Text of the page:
In what the group is referring to as a “historic” settlement, the Liberty Council, a non-profit religious rights law firm, has touted a victory for over 500 “current and former health care workers” who were fired or placed on unpaid leave for declining to receive a Covid shot.
In the first-of-its kind suit, the plaintiffs were awarded a$10.3 million settlement against NorthShore University HealthSystem for what the law group argued was religious discrimination.
The24-page settlement, filed Friday in the federal Northern District Court of Illinois, will now move to be approved by a court. It included $10,337,500 compensation to the employees as well as the the rehiring “with accommodations” for eight of the plaintiffs listed in the suit as Jane Does. These were apparently the only eight interested in returning to the health system after the discrimination. However, if others change their minds, they will have 90 days to reapply from the date the settlement is approved, and they will retain their previous level of seniority.
Liberty Counsel Vice President of Legal Affairs and Chief Litigation Counsel Horatio G. Mihet said, “We are very pleased with the historic, $10 million settlement achieved in our class action lawsuit against NorthShore University HealthSystem. The drastic policy change and substantial monetary relief required by the settlement will bring a strong measure of justice to NorthShore’s employees who were callously forced to choose between their conscience and their jobs.
“This settlement should also serve as a strong warning to employers across the nation that they cannot refuse to accommodate those with sincere religious objections to forced vaccination mandates.”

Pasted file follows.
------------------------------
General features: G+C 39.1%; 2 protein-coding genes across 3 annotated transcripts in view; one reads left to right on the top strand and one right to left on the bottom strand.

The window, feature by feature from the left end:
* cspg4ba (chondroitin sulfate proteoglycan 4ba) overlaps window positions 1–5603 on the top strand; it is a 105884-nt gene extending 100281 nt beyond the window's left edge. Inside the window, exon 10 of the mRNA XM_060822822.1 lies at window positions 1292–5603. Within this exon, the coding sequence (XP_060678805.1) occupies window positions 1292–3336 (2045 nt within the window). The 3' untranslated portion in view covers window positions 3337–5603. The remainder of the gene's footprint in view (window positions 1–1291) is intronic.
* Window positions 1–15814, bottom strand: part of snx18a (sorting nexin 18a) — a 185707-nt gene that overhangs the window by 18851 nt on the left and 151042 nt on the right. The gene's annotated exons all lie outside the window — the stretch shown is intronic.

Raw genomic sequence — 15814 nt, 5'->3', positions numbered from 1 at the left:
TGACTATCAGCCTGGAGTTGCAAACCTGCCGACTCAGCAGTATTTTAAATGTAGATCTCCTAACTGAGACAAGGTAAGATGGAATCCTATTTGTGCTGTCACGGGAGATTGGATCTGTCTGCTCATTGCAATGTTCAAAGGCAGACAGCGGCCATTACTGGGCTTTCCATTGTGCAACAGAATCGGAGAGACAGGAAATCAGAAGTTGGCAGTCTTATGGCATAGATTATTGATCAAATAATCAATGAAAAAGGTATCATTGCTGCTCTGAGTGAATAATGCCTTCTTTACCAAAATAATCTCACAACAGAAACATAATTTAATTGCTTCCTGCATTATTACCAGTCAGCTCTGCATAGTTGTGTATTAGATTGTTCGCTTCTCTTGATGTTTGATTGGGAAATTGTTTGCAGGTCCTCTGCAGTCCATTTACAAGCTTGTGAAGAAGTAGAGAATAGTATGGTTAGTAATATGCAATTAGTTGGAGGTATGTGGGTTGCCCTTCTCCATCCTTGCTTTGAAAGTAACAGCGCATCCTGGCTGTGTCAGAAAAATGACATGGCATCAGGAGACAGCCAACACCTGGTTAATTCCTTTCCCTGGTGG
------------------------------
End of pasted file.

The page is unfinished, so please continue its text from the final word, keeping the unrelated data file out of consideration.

Also in the settlement, it is established that NorthShore will change its “no religious accommodations,” instead offering said accommodations to all positions across all of its facilities, bringing it up to snuff with the law. CBN News said, “No position in any NorthShore facility will be considered off limits to unvaccinated employees with approved religious exemptions.”
The payouts, according to the Liberty Counsel, if the settlement is approved and most plaintiffs file for their portion of the claim, “it is estimated that employees who were terminated or resigned because of their religious refusal of a COVID shot will receive approximately $25,000 each, and employees who were forced to accept a COVID shot against their religious beliefs to keep their jobs will receive approximately $3,000 each. Thirteen health care workers who are the lead plaintiffs in the lawsuit will also receive an additional approximate payment of $20,000 each for their role in bringing the lawsuit.”
Mat Staver, Founder and Chairman of Liberty Counsel said, “This classwide settlement providing compensation and the opportunity to return to work is the first of its kind in the nation involving COVID shot mandates.”
“This settlement should be a wake-up call to every employer that did not accommodate or exempt employees who opposed the COVID shots for religious reasons. Let this case be a warning to employers that violated Title VII. It is especially significant and gratifying that this first classwide COVID settlement protects health care workers. Health care workers are heroes who daily give their lives to protect and treat their patients. They are needed now more than ever.”
Had the healthcare system granted the exemptions previously, Liberty Counsel said, “the matter would have been quickly resolved, and it would have cost it nothing.”
Red Voice Media would like to make a point of clarification on why we do not refer to any shot related to COVID-19 as a "vaccine." According to the CDC, the definition of a vaccine necessitates that said vaccine have a lasting effect of at least one year in preventing the contraction of the virus or disease it's intended to fight. Because all of the COVID-19 shots thus far available have barely offered six months of protection, and even then not absolute, Red Voice Media has made the decision hereafter to no longer refer to the Pfizer, Moderna, or Johnson & Johnson substances as vaccinations.